So now, with no effort at all, I’ve effortlessly removed the original factory demo on M5Paper while simultaneously USB charging the unit via my PC, I’ve used the PC-based M5Burner to put a default Python program on the M5Paper – all while not having a clue what I’m doing.

Finally (for the moment), having had a play with various demos then loading the factory demo on M5Burner to take me back to where I started, It is beginning to look like this is going to need a spare day or two so to get to grips with, but that was an easy start.

Of course, once I started playing with the UIFlow software and MicroPython, I found I could now do more with the M5Stack Core2 product I looked at some time ago. I can see the winter months being well occupied.

More on this handy gadget as time permits.

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6 thoughts on “M5Stack® M5Paper ESP32 WiFi + Bluetooth

  1. You are right. There are few things on the market that have a decent looking case to put our ESP devices into. I got a little excited when I read about this, but then saw the price of the M5 device vs a very similar lilygo without the case. £65ish vs £25ish. That’s a big markup for a case and touch panel.

    1. I’ll grant you that – not cheap.. But as for the Lilygo – I have the ILI9341 LCD version of that and I simply cannot get it to work propely with Tasmota, also it has 4MB memory as against 16MB. Core2 – Banggood have $59.99 inc postage and VAT (at least to Spain) – so £43.30 which is not SO bad. I think we all tend to gorget the additional cost of cases and power. At Raspberry Pi (remember – $25 – NOT) – is around £40 for the RPi, but then you need a power supply and a case….and some kind of screen snd speakers… comparing that way depending on your requirements, the Core2 isn’t bad and I love the info on the bottom and ease of opening. Once this ends up on my wall, one way or another I’m having another one.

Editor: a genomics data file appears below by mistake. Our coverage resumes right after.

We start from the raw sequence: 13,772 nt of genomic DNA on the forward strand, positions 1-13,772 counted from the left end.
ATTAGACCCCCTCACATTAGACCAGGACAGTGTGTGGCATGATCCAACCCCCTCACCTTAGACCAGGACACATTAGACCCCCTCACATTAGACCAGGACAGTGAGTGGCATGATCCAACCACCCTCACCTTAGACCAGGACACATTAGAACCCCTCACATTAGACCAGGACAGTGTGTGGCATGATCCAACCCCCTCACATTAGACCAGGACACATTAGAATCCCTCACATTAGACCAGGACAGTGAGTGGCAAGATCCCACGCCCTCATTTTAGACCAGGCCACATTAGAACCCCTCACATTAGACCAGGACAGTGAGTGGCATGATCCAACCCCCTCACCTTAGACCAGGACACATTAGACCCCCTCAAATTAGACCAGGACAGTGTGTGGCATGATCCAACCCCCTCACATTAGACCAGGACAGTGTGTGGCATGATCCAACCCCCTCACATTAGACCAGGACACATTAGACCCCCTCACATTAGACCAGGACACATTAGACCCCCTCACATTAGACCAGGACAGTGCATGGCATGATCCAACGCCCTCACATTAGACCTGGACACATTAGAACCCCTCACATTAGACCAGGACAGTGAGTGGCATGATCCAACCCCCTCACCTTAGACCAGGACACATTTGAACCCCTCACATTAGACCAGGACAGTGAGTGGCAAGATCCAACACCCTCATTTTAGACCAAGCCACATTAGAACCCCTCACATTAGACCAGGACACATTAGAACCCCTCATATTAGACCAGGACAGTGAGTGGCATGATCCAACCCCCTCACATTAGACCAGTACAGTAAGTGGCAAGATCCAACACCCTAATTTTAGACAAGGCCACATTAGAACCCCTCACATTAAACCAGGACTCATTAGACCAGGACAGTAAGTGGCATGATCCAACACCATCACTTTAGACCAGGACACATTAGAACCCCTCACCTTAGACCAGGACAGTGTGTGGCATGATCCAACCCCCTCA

1. You mention the Core2 price, but this article was about the M5Paper with the big epaper screen. The M5Paper is currently listed at $89.99. The similar (but no where near as nice) Lilygo is $34.99

        1. Thanks Phil – I usually avoid including prices as it all depends where you are – I assume you are in the USA somewhere, I’m in rural Spain, some of my subscribers are in the UK and right now, prices are all over the place in th latter for pretty much all imported products – thanks for that info – can you clarify you’re in the USA and the price you mentioned includes tax and post etc?

            1. As I’m sure many of your readers have, I already have boxes of arduinos, ESP8266, ESP32 boards not doing a lot. Thankfully I have a handful doing some useful things though.
              I don’t mind spending a tenner here on there on a dev board that doesn’t materialise into anything, but £65/$90 is way over that limit. Especially when I know I have a history of buying things that don’t do more than fill a box / drawer.